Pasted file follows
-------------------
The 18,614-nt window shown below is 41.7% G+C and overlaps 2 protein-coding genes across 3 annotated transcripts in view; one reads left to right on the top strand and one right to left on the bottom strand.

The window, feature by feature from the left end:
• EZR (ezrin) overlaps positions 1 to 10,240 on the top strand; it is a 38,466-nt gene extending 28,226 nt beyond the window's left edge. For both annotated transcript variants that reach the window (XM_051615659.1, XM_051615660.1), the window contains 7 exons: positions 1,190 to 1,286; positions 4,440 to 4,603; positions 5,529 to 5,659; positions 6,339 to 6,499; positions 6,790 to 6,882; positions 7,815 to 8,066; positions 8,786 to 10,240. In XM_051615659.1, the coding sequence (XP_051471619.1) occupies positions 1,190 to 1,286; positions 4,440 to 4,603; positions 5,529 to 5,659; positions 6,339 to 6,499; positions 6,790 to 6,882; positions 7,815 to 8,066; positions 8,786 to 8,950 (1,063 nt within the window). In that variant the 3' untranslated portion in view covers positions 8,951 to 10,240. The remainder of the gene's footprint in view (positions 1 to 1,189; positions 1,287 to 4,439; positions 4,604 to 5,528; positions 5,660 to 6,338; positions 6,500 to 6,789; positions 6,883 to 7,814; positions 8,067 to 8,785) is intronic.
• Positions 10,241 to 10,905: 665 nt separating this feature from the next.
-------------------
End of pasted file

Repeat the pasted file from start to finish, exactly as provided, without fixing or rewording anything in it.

The 18,614-nt window shown below is 41.7% G+C and overlaps 2 protein-coding genes across 3 annotated transcripts in view; one reads left to right on the top strand and one right to left on the bottom strand.

The window, feature by feature from the left end:
• EZR (ezrin) overlaps positions 1 to 10,240 on the top strand; it is a 38,466-nt gene extending 28,226 nt beyond the window's left edge. For both annotated transcript variants that reach the window (XM_051615659.1, XM_051615660.1), the window contains 7 exons: positions 1,190 to 1,286; positions 4,440 to 4,603; positions 5,529 to 5,659; positions 6,339 to 6,499; positions 6,790 to 6,882; positions 7,815 to 8,066; positions 8,786 to 10,240. In XM_051615659.1, the coding sequence (XP_051471619.1) occupies positions 1,190 to 1,286; positions 4,440 to 4,603; positions 5,529 to 5,659; positions 6,339 to 6,499; positions 6,790 to 6,882; positions 7,815 to 8,066; positions 8,786 to 8,950 (1,063 nt within the window). In that variant the 3' untranslated portion in view covers positions 8,951 to 10,240. The remainder of the gene's footprint in view (positions 1 to 1,189; positions 1,287 to 4,439; positions 4,604 to 5,528; positions 5,660 to 6,338; positions 6,500 to 6,789; positions 6,883 to 7,814; positions 8,067 to 8,785) is intronic.
• Positions 10,241 to 10,905: 665 nt separating this feature from the next.